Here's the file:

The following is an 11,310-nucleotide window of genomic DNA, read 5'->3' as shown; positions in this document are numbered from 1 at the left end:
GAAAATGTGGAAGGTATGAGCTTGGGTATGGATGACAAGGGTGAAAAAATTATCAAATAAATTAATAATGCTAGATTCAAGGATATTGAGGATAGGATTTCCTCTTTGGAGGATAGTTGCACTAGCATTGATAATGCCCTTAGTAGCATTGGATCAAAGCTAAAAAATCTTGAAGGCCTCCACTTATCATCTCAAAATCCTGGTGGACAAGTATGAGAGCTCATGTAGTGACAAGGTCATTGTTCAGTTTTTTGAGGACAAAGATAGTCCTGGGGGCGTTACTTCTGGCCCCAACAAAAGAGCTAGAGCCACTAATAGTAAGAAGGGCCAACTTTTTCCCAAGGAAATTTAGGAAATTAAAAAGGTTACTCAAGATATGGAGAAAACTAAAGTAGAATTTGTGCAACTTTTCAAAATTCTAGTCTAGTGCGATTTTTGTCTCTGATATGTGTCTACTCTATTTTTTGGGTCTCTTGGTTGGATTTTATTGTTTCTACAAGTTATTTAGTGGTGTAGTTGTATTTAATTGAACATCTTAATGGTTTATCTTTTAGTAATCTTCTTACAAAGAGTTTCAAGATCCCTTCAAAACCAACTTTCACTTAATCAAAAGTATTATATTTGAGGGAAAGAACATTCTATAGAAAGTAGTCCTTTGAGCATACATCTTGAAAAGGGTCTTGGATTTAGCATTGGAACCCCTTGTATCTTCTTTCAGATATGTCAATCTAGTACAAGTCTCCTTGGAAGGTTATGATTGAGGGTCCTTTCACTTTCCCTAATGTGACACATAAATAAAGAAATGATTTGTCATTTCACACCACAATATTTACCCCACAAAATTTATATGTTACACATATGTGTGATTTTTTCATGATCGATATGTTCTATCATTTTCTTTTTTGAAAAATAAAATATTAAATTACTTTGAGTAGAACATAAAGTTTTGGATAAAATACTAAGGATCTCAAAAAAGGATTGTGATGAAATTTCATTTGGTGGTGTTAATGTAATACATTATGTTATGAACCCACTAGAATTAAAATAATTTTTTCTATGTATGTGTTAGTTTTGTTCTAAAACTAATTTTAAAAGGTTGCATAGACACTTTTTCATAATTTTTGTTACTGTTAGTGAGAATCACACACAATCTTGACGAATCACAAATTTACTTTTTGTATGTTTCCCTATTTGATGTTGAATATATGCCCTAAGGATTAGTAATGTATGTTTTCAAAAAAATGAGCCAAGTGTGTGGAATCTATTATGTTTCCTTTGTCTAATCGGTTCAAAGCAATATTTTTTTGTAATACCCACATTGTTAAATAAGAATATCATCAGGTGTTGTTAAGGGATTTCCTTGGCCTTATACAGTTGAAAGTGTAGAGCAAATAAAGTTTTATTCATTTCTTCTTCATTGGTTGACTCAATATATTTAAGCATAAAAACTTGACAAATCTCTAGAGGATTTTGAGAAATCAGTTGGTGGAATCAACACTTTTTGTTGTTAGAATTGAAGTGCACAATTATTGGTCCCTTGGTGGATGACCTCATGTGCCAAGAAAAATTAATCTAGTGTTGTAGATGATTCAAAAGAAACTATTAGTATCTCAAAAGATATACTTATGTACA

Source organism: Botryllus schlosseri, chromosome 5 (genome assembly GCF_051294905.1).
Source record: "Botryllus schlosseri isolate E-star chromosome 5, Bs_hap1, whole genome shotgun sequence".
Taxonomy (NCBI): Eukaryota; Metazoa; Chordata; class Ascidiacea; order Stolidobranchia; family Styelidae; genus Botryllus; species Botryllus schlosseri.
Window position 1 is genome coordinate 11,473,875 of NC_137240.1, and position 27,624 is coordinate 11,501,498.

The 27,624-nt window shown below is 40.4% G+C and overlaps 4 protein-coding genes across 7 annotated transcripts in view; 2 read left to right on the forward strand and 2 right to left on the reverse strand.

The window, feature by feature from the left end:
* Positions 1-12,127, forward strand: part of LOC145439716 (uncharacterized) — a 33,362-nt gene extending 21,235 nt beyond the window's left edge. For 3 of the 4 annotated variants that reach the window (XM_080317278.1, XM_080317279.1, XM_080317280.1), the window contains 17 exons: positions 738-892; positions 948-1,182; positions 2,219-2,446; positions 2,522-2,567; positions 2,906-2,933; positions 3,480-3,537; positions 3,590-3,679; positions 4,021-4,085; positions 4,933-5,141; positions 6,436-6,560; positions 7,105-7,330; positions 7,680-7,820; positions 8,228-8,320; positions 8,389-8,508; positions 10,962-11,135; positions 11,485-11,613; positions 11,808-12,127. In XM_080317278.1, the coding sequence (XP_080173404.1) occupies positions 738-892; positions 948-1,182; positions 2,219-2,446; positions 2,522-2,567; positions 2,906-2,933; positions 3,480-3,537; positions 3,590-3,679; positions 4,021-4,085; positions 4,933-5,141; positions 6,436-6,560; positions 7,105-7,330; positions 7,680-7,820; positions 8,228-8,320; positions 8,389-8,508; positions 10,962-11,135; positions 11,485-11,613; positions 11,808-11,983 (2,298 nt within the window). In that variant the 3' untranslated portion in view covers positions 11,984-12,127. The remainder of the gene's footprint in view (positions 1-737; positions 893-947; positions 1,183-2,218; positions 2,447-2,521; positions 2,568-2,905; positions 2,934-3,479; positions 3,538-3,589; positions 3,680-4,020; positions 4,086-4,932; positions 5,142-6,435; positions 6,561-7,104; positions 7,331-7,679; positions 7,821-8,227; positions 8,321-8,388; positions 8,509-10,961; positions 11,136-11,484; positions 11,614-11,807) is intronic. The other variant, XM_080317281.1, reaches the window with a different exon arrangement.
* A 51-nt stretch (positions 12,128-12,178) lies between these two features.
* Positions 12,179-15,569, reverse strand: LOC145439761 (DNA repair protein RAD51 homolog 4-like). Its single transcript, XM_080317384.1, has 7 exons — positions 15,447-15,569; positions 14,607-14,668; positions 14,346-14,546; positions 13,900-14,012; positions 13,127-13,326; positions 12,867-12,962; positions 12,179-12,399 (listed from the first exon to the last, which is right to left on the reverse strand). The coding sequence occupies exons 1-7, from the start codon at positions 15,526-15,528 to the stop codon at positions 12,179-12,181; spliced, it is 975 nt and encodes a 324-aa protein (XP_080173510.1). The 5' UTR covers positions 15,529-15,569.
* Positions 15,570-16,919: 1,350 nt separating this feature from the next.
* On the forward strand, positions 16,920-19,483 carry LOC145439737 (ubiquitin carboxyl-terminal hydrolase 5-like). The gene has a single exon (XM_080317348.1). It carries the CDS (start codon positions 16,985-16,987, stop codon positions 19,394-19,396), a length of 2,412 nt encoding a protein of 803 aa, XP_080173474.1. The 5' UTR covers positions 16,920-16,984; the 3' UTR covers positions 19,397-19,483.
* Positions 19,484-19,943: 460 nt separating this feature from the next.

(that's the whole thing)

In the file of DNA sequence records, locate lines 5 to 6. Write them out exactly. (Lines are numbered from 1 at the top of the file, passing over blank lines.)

Taxonomy (NCBI): Eukaryota; Metazoa; Chordata; class Ascidiacea; order Stolidobranchia; family Styelidae; genus Botryllus; species Botryllus schlosseri.
Window position 1 is genome coordinate 11,473,875 of NC_137240.1, and position 27,624 is coordinate 11,501,498.